Juvenile crimes now encompass a significant proportion of the criminal activities in totality. Juveniles require special handling compared to their adults counterparts. This is due to the fact criminal behavior at this period of time is not necessarily continued into adulthood. They are considered to be in a formative period. Hence, rehabilitation is more essential for use among juvenile offenders than adults. There are variations and differences that exist in the programs utilized for juvenile and adult offenders. These differences exist in terms of staff expertise, environment, restraints and force use, education offered, work and access to inmates.
The staff that handles the juvenile cases needs to be specially trained. Handling adult offenders is much different from handling delinquents. Juvenile offenders are found to be difficult to deal with and volatile despite their young age (Sutherland, 1947). A different level of expertise is therefore required for those who are to deal with juvenile offenders. They should preferably have received special training so as to be able to handle the variations in behavior that is found between the above two groups.
Another difference in the treatment of the above two groups is in terms of restraint use and physical force when handling them. It is imperative to note that young offenders should be treated with a less amount of force than their adult counterparts, for the obvious reason that their physical system is still fragile in a way. Several courts prohibit the restraint of juveniles to fixed objects as exemplified by the state division for youth in New York. It is also improper to employ tear gas in juveniles as compared to adult offenders. This is despite the fact that in juvenile cases, chemical restraints are rarely litigated. Isolation times for juvenile offenders are also shortened in contrast to adults. Close observation and monitoring is usually encouraged in most delinquents, as opposed to the isolation that is imposed on adult offenders (Murray, 2009).
Though proper environmental conditions are required in both cases, juveniles require sound environmental conditions. Juveniles in custody are usually provided with supplies that are adequate for optimal hygiene levels. They are usually given more opportunities for showering and change of clothes. This is for the obvious reasons that their immune system is highly susceptible to opportunistic infections as opposed to adults. It is in the same line of thoughts that children are usually supplied with balanced diets, and in some places, snacks at night. Food is also never withheld from children because of disciplinary reasons as compared to the adult offenders. Adults wear specific uniforms when in custody, while juveniles may be allowed to wear clothes that are similar to those worn by those in the community.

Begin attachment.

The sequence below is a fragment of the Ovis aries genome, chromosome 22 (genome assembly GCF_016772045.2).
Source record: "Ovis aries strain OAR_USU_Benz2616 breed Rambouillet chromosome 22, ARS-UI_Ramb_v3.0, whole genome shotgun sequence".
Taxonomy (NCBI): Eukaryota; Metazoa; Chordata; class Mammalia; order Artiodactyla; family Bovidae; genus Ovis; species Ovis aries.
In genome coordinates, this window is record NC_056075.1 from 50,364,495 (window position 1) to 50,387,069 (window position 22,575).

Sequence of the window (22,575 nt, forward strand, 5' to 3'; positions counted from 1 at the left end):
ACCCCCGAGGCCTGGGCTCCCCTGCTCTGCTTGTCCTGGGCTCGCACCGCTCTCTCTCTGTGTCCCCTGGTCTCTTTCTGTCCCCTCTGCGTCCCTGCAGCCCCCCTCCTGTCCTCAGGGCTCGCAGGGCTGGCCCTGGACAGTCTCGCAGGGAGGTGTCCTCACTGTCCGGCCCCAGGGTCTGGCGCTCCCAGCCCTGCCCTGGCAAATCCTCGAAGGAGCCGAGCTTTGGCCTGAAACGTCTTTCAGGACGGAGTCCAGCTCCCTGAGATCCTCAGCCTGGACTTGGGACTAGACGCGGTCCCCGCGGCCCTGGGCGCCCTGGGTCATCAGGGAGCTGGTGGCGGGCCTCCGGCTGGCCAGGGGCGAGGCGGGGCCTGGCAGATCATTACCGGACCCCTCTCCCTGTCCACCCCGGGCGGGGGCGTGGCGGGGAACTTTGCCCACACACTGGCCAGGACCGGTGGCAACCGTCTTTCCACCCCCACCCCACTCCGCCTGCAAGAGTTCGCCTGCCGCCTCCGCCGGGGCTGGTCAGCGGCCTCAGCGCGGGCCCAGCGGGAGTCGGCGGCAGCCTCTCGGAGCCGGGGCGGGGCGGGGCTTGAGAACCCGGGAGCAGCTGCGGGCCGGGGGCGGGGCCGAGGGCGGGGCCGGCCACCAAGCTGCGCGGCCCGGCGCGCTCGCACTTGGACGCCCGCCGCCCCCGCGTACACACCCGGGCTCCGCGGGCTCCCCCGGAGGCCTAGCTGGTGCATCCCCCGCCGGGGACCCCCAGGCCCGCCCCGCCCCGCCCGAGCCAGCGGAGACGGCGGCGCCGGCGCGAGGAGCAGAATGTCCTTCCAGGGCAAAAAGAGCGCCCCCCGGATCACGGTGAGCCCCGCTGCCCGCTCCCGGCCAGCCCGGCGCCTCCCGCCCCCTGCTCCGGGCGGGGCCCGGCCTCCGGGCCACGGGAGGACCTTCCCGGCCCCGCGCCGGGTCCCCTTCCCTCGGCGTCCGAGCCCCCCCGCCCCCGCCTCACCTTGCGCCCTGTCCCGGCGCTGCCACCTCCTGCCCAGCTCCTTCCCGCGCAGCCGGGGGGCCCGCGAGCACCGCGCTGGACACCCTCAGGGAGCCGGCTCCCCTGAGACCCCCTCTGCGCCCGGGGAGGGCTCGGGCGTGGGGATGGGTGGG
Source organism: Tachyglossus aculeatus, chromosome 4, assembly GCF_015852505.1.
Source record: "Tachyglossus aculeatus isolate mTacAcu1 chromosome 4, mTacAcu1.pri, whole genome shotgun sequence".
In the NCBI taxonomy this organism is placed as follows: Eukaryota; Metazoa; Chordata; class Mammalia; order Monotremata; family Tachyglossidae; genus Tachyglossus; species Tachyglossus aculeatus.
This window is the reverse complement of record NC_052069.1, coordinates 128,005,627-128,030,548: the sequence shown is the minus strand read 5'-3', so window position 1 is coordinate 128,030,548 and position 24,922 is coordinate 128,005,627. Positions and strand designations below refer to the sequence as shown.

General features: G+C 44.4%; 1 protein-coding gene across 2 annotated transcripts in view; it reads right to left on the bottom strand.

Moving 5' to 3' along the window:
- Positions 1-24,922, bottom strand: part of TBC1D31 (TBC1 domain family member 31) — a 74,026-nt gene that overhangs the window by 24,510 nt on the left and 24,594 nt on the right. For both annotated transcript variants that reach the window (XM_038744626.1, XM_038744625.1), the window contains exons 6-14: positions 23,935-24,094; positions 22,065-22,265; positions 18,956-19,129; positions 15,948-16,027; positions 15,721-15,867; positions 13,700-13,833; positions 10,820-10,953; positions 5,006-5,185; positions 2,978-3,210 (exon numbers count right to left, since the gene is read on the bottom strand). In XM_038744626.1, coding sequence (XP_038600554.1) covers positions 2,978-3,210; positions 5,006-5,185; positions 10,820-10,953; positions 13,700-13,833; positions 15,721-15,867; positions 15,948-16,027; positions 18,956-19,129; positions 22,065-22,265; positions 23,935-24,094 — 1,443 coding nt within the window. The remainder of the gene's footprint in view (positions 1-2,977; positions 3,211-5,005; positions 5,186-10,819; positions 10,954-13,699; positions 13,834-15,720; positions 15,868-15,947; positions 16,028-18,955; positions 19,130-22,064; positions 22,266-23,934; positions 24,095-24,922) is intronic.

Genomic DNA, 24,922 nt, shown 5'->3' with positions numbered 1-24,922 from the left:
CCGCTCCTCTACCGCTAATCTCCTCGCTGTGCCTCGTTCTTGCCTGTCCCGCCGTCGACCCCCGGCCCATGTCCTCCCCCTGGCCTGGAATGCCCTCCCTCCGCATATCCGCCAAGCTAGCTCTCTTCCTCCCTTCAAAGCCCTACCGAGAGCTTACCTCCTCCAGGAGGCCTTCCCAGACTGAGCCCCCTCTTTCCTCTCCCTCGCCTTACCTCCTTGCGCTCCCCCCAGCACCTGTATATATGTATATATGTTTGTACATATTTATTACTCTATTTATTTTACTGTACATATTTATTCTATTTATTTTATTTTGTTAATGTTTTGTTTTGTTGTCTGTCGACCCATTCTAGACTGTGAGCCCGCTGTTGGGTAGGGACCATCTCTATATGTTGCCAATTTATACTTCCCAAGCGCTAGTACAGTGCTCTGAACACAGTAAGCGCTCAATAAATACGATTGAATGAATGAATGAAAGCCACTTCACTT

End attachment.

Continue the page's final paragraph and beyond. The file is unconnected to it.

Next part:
Juveniles are entitled to benefit more from special education than adults. They are at a stage in life where this education can be employed in later life at a significant advantage than the adults. Delinquents are usually eligible to a wide range of education and related services such as evaluation and assessment. Therefore, all juvenile offenders have access to educational services and none should be denied (Murray, 2009).
In terms of labor while in custody, the range of work that can be done by the two groups is different in most ways. Delinquents cannot be exploited for their labor, in contrast to adults where this often happens. Delinquents should also not be made to work for the personal benefit of any staff member. Simpler tasks are usually issued to juvenile offenders such as cleaning up their cells.
There are several theories that have developed as an attempt to explain the reasons behind committing a crime. These theories try to explain how certain behavior develops as opposed to how the behavior is. These theories include: classical theory, biological theory, psychological and social theory. These theories have been used on several occasions in law in administering punishment to the offenders. They are also associated with the development of the different programs under which the law offenders will be placed.
In classical criminology theory is based on the free will notion. This means that one makes the choice to commit the crime. In this school of thought the individuals are believed to commit a crime after they have weighed the pros and cons of committing the crime. This theory is closely related to the expected utility principle which upholds that individual act to increase their benefits while reducing their losses. Juvenile punishment programs are different from the adult programs as they are aimed correcting the child by teaching them how to make better choices.